Updated results show more making progress

Richmond County has demonstrated that schoolchildren can perform in spite of the challenges associated with a high-poverty environment, Superintendent Dana Bedden said Tuesday.


Twelve additional schools were announced as making adequate yearly progress, according to updated results released by the Georgia Department of Education. Adequate yearly progress is the annual federal measure of school performance under No Child Left Behind legislation.

Tuesday's results reflect the improved performance pupils made on retakes of the Criterion-Referenced Competency Tests, summer school graduates and school appeals.

This is the first year the federal government has allowed retest results to be factored in, state department spokesman Dana Tofig said. The new results, however, won't affect the consequences for schools that have failed to make progress.

In July, 29 of Richmond County's 57 schools made adequate yearly progress, but the latest results now show 41 met the standard.

The improvement is particularly significant because the bar for making adequate yearly progress was raised and most of the children in Richmond County schools are considered low income, Dr. Bedden said during a news conference.

"The results indicate that there can be successes in spite of socioeconomic challenges, and that our children can learn and will learn and will be successful if given the appropriate opportunities, if given the appropriate resources and the appropriate time to work on the work they need to be successful in," the superintendent said.

Tuesday's numbers show 71.9 percent of schools made adequate yearly progress, an improvement on last year's 70.2 percent, but Dr. Bedden warned against judging a school solely on making the benchmark. A school must meet every measure for every category of pupil to meet the standard.

"I think it's important to note that as we continue to judge and talk about education in Richmond County, that we not only look at the AYP status but that we also consider the academic measures that these schools are asked to meet," he said.

Richmond County met 826 of its 881 measures, he said.

"What it says is that we've still got work to do, but the sky is not falling," Dr. Bedden said.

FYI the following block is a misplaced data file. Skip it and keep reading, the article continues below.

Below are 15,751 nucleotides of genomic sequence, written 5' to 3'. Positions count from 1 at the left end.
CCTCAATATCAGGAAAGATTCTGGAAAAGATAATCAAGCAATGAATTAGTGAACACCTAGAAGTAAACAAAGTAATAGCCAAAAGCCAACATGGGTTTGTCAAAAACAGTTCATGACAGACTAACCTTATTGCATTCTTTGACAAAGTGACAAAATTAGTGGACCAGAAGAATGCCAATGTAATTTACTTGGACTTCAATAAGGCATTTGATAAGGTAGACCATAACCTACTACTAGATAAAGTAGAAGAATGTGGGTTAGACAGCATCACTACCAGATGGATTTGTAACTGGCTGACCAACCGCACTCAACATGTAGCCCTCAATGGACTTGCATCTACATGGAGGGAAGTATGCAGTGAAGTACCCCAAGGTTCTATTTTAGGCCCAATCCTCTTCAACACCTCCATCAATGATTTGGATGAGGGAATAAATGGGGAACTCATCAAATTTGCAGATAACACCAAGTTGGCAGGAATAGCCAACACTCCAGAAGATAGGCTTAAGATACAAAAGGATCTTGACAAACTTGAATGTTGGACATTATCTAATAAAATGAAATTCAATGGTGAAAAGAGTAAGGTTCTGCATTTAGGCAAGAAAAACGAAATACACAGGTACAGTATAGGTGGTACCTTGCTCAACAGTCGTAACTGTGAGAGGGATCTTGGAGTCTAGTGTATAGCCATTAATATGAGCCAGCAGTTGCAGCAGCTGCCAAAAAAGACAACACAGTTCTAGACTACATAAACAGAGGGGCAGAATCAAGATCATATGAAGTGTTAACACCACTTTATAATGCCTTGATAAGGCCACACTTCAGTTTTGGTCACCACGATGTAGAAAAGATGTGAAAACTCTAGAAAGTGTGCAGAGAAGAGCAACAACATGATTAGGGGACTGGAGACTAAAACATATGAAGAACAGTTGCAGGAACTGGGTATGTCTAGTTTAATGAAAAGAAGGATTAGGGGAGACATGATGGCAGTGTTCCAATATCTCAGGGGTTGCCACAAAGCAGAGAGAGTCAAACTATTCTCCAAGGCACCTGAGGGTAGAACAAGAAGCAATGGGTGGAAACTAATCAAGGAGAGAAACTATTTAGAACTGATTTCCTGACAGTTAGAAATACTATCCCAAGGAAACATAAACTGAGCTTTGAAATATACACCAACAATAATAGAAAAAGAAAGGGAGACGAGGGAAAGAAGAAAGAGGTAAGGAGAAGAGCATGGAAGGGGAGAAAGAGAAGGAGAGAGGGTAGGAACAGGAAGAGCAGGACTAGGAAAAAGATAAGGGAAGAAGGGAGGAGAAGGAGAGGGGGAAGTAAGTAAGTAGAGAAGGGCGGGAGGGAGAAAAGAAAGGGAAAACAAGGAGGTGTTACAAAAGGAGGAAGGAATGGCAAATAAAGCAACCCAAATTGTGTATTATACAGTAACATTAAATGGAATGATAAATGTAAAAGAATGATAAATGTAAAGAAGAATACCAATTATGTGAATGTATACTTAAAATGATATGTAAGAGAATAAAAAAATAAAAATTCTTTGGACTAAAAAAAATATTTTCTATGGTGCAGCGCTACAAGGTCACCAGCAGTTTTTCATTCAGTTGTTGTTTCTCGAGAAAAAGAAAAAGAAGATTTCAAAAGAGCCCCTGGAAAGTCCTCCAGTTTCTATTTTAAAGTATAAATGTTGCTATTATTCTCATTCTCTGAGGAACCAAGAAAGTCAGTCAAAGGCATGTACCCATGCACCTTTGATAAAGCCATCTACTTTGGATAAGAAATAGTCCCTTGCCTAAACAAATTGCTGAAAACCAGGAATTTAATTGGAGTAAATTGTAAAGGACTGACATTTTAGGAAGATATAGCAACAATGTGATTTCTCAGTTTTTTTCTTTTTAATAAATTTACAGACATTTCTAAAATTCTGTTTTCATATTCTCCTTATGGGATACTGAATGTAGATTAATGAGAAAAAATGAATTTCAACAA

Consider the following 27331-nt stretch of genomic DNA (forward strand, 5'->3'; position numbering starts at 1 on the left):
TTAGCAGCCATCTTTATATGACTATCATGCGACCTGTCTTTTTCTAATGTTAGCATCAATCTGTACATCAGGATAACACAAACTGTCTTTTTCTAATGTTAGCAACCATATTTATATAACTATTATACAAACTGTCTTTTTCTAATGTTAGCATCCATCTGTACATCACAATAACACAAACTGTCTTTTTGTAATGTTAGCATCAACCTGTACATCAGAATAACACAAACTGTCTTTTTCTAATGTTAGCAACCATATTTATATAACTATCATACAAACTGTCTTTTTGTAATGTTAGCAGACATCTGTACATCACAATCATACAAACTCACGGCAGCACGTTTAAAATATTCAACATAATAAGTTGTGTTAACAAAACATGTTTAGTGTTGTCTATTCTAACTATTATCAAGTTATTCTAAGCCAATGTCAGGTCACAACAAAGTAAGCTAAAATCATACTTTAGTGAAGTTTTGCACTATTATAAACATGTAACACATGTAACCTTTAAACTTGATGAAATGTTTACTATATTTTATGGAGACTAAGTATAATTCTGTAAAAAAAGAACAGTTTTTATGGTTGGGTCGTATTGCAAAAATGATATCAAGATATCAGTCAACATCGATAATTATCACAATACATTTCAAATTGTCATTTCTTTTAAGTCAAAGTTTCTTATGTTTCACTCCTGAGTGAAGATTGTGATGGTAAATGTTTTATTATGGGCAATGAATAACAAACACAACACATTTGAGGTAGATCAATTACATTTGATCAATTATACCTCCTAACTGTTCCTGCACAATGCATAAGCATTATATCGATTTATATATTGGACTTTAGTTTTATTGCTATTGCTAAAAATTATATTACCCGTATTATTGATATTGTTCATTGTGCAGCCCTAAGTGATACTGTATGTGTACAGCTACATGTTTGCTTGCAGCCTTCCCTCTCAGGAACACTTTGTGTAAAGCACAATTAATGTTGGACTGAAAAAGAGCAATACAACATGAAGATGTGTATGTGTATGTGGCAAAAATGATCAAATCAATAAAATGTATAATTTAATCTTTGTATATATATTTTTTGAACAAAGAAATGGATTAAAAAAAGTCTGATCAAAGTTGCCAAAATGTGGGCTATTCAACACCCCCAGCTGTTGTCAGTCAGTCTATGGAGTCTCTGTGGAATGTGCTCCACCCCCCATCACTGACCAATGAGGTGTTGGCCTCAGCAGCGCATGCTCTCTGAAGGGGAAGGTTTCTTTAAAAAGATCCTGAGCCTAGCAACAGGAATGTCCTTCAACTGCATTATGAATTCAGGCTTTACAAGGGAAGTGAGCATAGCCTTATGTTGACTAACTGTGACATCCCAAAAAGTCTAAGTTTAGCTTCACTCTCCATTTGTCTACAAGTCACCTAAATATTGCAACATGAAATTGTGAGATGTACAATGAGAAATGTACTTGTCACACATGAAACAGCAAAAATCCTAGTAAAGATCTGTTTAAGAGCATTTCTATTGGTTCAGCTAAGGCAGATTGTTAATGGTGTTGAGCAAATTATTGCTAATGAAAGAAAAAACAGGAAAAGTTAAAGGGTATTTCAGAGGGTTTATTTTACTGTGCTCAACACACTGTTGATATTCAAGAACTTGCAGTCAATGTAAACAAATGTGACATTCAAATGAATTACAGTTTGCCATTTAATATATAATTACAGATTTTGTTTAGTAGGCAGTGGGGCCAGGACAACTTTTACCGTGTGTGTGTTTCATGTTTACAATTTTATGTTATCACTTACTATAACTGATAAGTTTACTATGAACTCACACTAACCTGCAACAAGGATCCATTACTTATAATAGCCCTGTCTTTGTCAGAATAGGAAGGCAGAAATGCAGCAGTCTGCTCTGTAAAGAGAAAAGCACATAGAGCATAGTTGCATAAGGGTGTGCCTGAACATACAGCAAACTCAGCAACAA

The retest results had no affect on the adequate yearly progress status of any Columbia County school, but they did affect the system as a whole.

Columbia County improved as a school system in its math scores for pupils with disabilities. The score improved enough to help the system meet adequate yearly progress standards in that category.

Statewide, the updated results showed 241 schools made adequate yearly progress that hadn't initially.

The state also recorded its highest graduation rate since the number has been calculated, Mr. Tofig said.

The rate increased by more than three points to 75.4 percent for 2008.

Columbia County Bureau Chief Donnie Fetter contributed to this story.

Reach Greg Gelpi at (706) 828-3851 or greg.gelpi@augustachronicle.com.


New schools making adequate yearly progress Tuesday:

- Barton Chapel Elementary

- Bayvale Elementary

- Blythe Elementary

- East Augusta Middle

- Meadowbrook Elementary

- National Hills Elementary

- Rollins Elementary

- Sego Middle

- Sue Reynolds Elementary

- Tobacco Road Elementary

- Wilkinson Gardens Elementary

- Windsor Spring Elementary


Now off needs improvement list (made adequate yearly progress two years in a row)

- East Augusta Middle

- Sego Middle

Source: Georgia Department of Education


Academy of Richmond County65.1%65.4%
A.R. Johnson Health Science98.8%100%
and Engineering Magnet High School
Butler High School62.4%60.4%
Cross Creek High School60.8%69.2%
John S. Davidson100%100%
Fine Arts Magnet School
Glenn Hills High School77.5%59.9%
Hephzibah High School65.2%66.3%
T.W. Josey High School57.8%46.2%
Lucy C. Laney High School45.7%30.9%
Westside High School71.2%70.8%

Source: Georgia Department of Education